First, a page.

The Beatles Seven records of Christmas


The Beatles Seven records of Christmas

From 1963 to 1969, the Beatles recorded and released seven special Christmas singles through their fan club. These were closer to “Monty Pythonesque”-comedy than their normal releases. The first ones are whimsical, cheery and thankful for their success, but later records are more esoteric. They reflect their development as a unit, the 1969 recording is four separate pieces.

Each recording was pressed onto a 7″ flexi disc and mailed free to the British members of the Fan Club.

beatles yule copy

The results are interesting curiosities for all  Beatles fans. A compilation album (with all the 7 singles) was released in 1971 and available from the fan club between 1970 and 1972. It was never released commercially, and most  copies are bootlegs.

The Beatles’ Christmas Record 1963:


The first Christmas recording from the Beatles featured several versions of the traditional Christmas carol Good King Wenceslas and individual messages from the four, ending with a closing chorus of Rudolph the Red-Nosed Ringo.


An edited version of this recording was sent to members of the Beatles’ American fan club in December 1964. The recording was also included as an unlockable bonus in the video game The Beatles: Rock Band.


  • Recorded: 17 October 1963
  • Location: Dick James Music
  • Writer: Tony Barrow
  • Producer: Tony Barrow
  • Issued: 6 December 1963
  • Label: Lyntone, LYN 492
  • Flexi disc: 7″, 1 side, 33⅓ RPM
  • Total time: 5:00


Another Beatles Christmas Record 1964:


The song Jingle Bells is sung, followed by individual messages to the fans. John mocks the prepared statement, doing an imitation of Paul Harvey and includes his own pseudo-words and ad-libbing. When Paul asks him if he wrote this himself, he says, “No it’s somebody’s bad hand-wroter. It’s been a busy year Beople peadles, one way and another, but it’s been a great year too. You fans have seen to that. Page two … Thanks a lot folks and a happy-er Christmas and a Merry Grew Year. Crimble maybe.”  The statement is apparently handwritten as at various points in the recording, Paul reads “making them” as “melting them” before correcting himself and George reads “quite a time” as “quiet time” before correcting himself with “great time” as well. Finishing up the record is a brief rendition of the traditional song “Oh Can You Wash Your Father’s Shirt?”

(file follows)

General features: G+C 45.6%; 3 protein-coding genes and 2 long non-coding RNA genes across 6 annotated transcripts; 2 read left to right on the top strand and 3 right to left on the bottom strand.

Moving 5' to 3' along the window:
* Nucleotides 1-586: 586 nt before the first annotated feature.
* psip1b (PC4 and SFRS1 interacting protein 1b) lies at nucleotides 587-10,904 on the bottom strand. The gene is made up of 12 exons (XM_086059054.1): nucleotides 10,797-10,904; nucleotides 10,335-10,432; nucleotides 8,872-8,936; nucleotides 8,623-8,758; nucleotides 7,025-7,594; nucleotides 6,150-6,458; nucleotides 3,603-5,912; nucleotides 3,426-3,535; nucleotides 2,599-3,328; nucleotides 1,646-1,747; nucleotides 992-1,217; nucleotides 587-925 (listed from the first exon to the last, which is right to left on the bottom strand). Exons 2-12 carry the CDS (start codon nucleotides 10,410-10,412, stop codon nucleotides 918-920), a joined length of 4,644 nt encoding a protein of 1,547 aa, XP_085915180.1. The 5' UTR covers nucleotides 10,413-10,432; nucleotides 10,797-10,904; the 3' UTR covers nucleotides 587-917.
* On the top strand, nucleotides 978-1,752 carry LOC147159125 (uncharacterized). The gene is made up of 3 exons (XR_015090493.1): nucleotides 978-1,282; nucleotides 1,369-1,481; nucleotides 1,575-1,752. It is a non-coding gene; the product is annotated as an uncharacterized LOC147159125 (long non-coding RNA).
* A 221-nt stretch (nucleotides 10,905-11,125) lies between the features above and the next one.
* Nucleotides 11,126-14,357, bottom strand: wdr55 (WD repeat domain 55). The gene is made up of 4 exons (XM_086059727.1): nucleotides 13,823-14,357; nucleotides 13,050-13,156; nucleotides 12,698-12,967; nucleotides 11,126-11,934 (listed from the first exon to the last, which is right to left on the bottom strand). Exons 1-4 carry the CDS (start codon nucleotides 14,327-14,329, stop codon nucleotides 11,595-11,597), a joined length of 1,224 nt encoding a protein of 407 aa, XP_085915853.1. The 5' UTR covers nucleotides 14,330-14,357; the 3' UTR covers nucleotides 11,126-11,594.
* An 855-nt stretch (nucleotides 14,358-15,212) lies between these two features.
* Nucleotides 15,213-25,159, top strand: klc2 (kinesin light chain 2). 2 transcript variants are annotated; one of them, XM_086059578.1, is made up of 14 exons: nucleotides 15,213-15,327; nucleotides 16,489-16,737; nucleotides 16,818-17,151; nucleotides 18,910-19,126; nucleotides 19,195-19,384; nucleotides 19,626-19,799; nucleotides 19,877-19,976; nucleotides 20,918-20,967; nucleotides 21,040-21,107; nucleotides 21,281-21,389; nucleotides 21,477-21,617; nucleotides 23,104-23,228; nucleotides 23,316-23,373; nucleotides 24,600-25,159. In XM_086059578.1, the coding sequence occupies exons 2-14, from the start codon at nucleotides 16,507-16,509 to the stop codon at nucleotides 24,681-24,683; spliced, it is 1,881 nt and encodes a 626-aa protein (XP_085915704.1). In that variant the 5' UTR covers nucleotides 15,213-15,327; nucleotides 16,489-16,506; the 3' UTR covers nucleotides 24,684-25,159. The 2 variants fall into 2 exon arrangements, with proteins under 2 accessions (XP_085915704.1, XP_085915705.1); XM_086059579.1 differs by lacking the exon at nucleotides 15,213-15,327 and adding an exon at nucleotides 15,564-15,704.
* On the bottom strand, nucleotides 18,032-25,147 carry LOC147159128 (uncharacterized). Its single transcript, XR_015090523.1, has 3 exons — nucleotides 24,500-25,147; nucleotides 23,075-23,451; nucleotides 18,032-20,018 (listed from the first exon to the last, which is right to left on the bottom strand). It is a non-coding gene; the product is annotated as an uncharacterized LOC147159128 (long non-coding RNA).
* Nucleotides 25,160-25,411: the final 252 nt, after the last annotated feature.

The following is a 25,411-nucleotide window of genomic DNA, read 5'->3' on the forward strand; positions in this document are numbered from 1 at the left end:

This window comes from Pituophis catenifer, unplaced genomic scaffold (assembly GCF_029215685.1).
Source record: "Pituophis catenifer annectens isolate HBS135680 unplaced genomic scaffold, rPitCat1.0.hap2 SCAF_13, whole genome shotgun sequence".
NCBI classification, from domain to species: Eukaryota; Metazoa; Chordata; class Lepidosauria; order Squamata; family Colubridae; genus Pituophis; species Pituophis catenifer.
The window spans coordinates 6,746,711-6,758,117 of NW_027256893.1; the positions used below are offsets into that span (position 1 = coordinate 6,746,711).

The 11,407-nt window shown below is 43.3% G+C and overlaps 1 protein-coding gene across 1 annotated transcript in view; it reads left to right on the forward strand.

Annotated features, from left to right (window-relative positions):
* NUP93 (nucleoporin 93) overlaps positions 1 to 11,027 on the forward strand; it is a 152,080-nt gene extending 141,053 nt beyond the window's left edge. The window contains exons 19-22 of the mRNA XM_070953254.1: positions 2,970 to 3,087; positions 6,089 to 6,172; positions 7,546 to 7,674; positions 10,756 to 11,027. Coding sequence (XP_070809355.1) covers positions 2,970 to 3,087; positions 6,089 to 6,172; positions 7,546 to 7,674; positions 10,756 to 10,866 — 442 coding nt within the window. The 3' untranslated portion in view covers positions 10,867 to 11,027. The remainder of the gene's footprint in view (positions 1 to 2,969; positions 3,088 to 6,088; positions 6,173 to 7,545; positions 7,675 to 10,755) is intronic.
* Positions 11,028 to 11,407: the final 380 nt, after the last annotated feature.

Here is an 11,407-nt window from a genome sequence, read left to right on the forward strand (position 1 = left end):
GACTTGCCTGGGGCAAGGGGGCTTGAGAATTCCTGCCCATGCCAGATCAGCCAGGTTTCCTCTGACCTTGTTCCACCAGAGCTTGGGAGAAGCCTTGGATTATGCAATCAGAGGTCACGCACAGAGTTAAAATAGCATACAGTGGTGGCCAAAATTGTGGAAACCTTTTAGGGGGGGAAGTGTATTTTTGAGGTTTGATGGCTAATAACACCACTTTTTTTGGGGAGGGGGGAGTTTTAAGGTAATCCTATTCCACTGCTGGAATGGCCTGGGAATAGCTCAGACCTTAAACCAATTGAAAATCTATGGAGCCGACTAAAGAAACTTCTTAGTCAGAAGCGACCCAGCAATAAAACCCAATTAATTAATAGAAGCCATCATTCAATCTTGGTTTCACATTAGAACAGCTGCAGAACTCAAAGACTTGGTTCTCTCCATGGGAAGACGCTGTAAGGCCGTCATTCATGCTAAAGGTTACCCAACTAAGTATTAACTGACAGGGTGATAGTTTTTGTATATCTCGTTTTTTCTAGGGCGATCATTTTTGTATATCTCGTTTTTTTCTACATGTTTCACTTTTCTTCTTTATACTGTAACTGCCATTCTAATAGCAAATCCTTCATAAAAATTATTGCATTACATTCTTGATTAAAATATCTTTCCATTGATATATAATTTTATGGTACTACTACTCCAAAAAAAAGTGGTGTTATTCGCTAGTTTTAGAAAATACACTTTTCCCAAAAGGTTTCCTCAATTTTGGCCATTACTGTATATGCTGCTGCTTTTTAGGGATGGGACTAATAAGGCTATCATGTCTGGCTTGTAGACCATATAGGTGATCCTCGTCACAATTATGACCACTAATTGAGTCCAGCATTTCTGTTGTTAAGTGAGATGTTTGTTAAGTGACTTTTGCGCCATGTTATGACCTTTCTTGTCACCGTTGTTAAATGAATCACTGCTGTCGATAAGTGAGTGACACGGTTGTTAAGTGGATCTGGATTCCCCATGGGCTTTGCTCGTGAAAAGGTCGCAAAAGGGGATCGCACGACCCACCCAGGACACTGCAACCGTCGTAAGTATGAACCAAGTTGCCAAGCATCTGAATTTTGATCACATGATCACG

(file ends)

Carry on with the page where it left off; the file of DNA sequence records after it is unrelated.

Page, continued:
Another Beatles’ Christmas Record was not sent to American fans. Rather, at Christmas time 1964, US fans received an edited version of The Beatles’ Christmas Record, which had been sent to British fan-club members in 1963. Also, as opposed to using flexi-discs, the US fan-club sent the message in a tri-fold cardboard mailer, with the “record” embedded in one of the flaps of cardboard.


  • Recorded: 26 October 1964
  • Location: Dick James Music
  • Writer: Tony Barrow
  • Producer: Tony Barrow
  • Issued: 18 December 1964
  • Label: Lyntone, LYN 757
  • Flexi disc: 7″, 1 side, 45 RPM
  • Total time: 3:58


The Beatles’ Third Christmas Record 1965:


Several off-key, a cappella versions of Yesterday are dispersed throughout the record, alongside Lennon’s Happy Christmas to Ya List’nas, Auld Lang Syne, a one-and-a-half-line version of the Four Tops’ It’s the Same Old Song, which they quickly stop before they violate the copyright, and an original poem titled Christmas Comes But Once a Year. A second version of Auld Lang Syne segues messily into a cover of Barry McGuire’s Eve of Destruction. I find this both funny and interesting and my favorite among the Christmas records.


Members of the Beatles’ U.S. fan club did not receive this (or any) Christmas flexi-disc in 1965. Rather, they received a black and white postcard, with a photo of the Fab Four and the message “Season’s Greetings — Paul, Ringo, George, John.” The Beatle Bulletin, the publication of the U.S. fan club, explained in its April 1966 edition that the tape arrived too late to prepare the record in time for Christmas.


  • Recorded: 8 November 1965
  • Location: Dick James Music
  • Writer: Tony Barrow, The Beatles
  • Producer: Tony Barrow
  • Issued: 17 December 1965
  • Label: Lyntone, LYN 948
  • Flexi disc: 7″, 1 side, 33⅓ RPM
  • Total time: 6:20


The Beatles’ Fourth Christmas Record – Pantomime: Everywhere It’s Christmas 1966:


Recorded between sessions for Strawberry Fields Forever, for the 1966 offering, the usual greetings and thanks gave way to a ‘Pantomime’-themed collection of original songs and dramatic skits. The songs include Everywhere It’s Christmas, Orowainya, and Please Don’t Bring Your Banjo Back. Paul McCartney plays the piano. The sketches performed include Podgy the Bear and Jasper and Felpin Mansions.


Once again, the US fan-club members did not get a flexi-disc. Instead, they received a postcard with the message on one side and a short version of The Beatle Bulletin on the other, with enough room for a mailing label and postage.